Our Research Projects

The Computational Biology group adresses biological problems using computational methods. We pursue several lines of research:

1. we are interested in large-scale data integration, focusing on mitochondrial function in development and disease

2. we are developing methods to work with remote sequence similarities; currently, we are focusing on de novo prediction of short, functional motifs in proteins

3. we are involved in several genome sequencing and annotation projects

1. Integration of -omics data

We work on the integration of -omics data from different sources to extract meaningful biological information. We use mostly NGS-data, integrating differential expression with ChIP-seq or interactome data to provide biologists with testable hypothesis for further experimental studies. To this end, we develop data integration methods that are easy to use for non-experts.

1.1 mitoXplorer - exploring the dynamics of mitochondrial gene expression by visual data mining

We have developed the mitoXplorer platform, a visual data mining web-server that allows us to mine the expression dynamics of mitochondria-associated genes in the vast amount of available -omics data. A manually curated, mitochondrial interactome is at the heart of this web-tool ... more


This project was supported by DFG grant ‘CancerSysDB’ and is currently supported by ANR grant ‘MITO-DYNAMICS’, the Max Planck Society and the CNRS.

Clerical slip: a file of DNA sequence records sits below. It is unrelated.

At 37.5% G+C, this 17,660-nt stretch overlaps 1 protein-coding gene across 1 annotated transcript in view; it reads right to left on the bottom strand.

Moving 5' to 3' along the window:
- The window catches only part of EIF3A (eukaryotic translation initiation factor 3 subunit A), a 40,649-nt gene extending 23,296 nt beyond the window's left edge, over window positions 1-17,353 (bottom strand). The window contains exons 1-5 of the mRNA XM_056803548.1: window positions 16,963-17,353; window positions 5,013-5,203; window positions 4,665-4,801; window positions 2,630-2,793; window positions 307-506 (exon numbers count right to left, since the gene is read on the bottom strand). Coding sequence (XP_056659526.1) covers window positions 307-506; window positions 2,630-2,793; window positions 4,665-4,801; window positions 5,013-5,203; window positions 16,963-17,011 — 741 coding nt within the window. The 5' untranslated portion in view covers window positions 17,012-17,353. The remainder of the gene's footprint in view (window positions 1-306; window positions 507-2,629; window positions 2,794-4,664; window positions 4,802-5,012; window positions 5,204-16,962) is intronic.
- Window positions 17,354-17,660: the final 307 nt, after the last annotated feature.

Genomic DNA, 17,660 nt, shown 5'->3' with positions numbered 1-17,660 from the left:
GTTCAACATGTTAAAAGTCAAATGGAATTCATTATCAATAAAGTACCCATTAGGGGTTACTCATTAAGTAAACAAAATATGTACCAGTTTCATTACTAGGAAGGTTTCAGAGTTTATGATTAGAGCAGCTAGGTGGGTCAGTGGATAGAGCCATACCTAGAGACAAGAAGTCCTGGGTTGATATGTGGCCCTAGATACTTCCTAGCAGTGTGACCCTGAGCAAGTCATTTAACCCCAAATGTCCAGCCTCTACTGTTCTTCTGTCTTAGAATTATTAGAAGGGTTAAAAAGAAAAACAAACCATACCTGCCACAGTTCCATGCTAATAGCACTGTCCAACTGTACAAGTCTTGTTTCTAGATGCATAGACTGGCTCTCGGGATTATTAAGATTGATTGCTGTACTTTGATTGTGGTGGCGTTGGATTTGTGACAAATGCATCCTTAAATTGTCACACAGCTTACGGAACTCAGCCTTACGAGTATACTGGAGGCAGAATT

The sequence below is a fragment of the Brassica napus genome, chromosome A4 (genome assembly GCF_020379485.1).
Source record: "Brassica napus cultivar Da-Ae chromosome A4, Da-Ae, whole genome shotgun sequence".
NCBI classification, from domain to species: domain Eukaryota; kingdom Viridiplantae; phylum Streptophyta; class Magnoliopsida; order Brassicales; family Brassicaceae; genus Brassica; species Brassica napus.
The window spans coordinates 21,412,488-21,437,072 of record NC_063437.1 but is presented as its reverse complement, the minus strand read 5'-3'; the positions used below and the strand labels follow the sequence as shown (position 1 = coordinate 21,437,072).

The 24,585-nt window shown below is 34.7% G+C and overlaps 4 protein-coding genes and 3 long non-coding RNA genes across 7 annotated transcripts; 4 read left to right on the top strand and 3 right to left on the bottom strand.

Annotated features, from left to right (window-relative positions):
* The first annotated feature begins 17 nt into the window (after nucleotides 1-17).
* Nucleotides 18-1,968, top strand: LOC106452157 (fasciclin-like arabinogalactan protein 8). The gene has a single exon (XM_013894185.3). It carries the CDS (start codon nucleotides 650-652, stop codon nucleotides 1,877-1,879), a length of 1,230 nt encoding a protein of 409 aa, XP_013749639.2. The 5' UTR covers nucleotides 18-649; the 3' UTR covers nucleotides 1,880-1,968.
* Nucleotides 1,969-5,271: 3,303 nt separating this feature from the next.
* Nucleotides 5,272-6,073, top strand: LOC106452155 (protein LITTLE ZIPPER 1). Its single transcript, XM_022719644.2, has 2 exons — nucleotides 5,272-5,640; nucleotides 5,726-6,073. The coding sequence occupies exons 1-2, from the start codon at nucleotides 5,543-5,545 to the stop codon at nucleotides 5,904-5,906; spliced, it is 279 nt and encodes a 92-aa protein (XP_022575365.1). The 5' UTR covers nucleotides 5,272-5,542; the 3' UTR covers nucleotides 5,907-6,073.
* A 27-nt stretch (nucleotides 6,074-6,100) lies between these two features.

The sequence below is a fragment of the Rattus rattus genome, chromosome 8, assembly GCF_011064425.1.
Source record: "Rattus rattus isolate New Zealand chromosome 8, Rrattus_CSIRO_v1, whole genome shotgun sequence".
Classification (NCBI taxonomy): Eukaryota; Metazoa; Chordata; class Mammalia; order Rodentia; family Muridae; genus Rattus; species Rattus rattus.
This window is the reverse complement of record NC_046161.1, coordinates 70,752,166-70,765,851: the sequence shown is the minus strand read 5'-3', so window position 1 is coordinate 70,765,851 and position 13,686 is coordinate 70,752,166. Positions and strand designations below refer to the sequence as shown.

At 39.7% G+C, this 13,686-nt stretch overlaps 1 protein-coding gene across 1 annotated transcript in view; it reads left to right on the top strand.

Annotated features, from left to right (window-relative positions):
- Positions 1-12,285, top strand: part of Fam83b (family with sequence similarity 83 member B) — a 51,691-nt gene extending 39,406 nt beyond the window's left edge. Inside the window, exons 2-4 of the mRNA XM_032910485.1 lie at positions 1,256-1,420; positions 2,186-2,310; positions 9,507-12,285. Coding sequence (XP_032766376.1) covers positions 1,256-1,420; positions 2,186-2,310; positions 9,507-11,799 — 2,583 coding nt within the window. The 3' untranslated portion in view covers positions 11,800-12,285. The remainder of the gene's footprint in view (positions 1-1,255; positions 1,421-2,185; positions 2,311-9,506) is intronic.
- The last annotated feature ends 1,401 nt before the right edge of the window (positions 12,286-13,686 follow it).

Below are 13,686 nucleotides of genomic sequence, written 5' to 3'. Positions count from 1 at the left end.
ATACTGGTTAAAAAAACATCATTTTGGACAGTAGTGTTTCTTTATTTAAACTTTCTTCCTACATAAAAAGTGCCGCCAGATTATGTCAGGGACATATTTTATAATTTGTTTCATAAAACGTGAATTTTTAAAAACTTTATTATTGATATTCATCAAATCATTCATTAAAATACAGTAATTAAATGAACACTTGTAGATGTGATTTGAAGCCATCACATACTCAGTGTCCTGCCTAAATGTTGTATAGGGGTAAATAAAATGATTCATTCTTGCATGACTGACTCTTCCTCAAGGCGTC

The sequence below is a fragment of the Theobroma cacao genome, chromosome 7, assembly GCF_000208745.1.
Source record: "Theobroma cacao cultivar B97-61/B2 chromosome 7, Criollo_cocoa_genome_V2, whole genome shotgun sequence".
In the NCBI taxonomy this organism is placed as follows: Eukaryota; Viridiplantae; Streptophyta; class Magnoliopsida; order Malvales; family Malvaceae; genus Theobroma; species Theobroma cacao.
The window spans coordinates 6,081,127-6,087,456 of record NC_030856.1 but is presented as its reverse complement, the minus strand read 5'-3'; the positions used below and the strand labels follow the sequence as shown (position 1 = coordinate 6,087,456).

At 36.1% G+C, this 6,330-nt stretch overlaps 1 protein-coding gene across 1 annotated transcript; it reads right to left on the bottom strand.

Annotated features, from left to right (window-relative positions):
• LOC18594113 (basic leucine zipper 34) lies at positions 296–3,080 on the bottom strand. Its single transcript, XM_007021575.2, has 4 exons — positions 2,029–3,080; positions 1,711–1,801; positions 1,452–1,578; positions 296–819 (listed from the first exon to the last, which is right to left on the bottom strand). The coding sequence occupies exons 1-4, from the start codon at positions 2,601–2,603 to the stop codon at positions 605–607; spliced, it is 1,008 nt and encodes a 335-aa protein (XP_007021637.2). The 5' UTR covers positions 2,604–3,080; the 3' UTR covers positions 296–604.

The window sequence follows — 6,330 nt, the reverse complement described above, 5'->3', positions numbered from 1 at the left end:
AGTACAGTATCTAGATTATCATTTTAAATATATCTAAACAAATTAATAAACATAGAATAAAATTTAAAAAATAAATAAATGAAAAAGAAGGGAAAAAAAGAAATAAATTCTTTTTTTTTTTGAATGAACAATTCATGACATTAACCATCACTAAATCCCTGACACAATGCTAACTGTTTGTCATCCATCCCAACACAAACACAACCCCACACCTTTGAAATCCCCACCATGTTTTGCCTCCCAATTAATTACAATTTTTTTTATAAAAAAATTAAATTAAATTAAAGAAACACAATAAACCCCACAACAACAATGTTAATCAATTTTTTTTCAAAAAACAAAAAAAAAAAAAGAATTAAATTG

1.2 Biological networks for data analysis, integration and visualization

Biological networks such as protein-protein interaction networks or gene regulatory networks are an integral part to understand biological systems. We use such networks to interpret and integrate -omics data. We have developed several algorithms for network analysis and visualization ... more


These projects were supported by BMBF grants ‘HEPATOSYS’ and 'SYBACOL' and the Max Planck Society .

2. Working with remote sequence similarity

Our Darwinian view on evolution states that evolution is the result of random changes of our genetic code combined with the process of natural selection. Many small changes over a long period of time have a major evolutionary impact. As a result, even true orthologs can share only low sequence similarity, which we refer to as conservation in the twilight or midnight zone.

Our group is interested in detecting sequence relationships in the twilight and midnight zone.

2.1 HH-MOTiF: de novo detection of short linear motifs in proteins using HMM-comparisons

Protein motifs are defined as self-sufficient functional units. They are typically only between 3 and 23 amino acids long and have various functions in proteins. We have developed an easy-to-use, efficient de novo search engine for short linear motifs in a set of proteins. Our method is based on the comparison of Hidden-Markov-Models (HMM) and uses a hierarchical model, so-called motif trees, to identify conserved motifs ... more


This project is supported by the Max Planck Society and the CNRS.

2.2 morFeus: finding remotely conserved orthologs using iterative, relaxed BLAST-searches and network scoring

We are interested in discovering remote orthologs. We have developed the web-based method morFeus for the detection of orthologs in the twilight and midnight zone of sequence similarity ... more


This project was supported by BMBF grant NGS goes HPC and the Max Planck Society.

3. Genome sequencing and annotation

Our group is also involved in several genome and transcriptome de novo sequencing and annotation projects, from bacteria, as well as vertebrates. Find out more ...